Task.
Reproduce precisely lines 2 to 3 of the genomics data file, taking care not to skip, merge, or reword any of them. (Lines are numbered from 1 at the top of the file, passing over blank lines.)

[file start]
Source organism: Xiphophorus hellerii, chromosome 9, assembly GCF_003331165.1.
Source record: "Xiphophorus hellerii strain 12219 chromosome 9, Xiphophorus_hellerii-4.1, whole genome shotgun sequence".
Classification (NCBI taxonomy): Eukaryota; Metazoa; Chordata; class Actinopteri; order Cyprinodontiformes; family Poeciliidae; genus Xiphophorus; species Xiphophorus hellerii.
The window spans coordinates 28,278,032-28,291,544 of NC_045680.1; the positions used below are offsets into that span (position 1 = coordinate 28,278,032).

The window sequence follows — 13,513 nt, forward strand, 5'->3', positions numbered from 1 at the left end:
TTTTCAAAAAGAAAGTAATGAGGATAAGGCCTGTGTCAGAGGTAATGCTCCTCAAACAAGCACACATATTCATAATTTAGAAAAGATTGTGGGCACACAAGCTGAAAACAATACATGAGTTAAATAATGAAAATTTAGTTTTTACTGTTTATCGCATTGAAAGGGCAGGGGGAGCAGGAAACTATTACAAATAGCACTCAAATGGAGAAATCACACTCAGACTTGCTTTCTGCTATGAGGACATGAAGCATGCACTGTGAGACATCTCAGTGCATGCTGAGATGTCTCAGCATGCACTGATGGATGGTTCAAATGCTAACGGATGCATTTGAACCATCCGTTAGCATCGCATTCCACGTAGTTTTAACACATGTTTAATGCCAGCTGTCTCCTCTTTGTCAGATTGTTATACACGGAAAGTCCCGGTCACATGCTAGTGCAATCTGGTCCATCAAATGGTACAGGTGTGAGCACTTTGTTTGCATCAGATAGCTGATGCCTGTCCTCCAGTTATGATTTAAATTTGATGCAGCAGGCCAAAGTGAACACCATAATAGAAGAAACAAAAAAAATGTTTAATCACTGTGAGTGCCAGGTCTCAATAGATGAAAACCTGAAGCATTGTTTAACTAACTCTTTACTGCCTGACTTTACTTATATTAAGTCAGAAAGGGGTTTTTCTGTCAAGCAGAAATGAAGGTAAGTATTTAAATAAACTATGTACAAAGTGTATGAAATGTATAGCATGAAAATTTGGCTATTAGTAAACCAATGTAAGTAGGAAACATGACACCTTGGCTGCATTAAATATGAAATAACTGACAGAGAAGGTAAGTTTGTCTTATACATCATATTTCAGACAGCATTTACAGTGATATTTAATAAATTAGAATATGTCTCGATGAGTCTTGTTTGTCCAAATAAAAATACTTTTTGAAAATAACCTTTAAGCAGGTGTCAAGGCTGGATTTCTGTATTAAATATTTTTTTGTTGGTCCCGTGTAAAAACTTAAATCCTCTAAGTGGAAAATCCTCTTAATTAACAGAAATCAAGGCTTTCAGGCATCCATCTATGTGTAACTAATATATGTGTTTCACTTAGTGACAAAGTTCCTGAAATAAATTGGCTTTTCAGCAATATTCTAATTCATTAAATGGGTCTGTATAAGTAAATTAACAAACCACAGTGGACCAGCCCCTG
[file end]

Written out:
Source record: "Xiphophorus hellerii strain 12219 chromosome 9, Xiphophorus_hellerii-4.1, whole genome shotgun sequence".
Classification (NCBI taxonomy): Eukaryota; Metazoa; Chordata; class Actinopteri; order Cyprinodontiformes; family Poeciliidae; genus Xiphophorus; species Xiphophorus hellerii.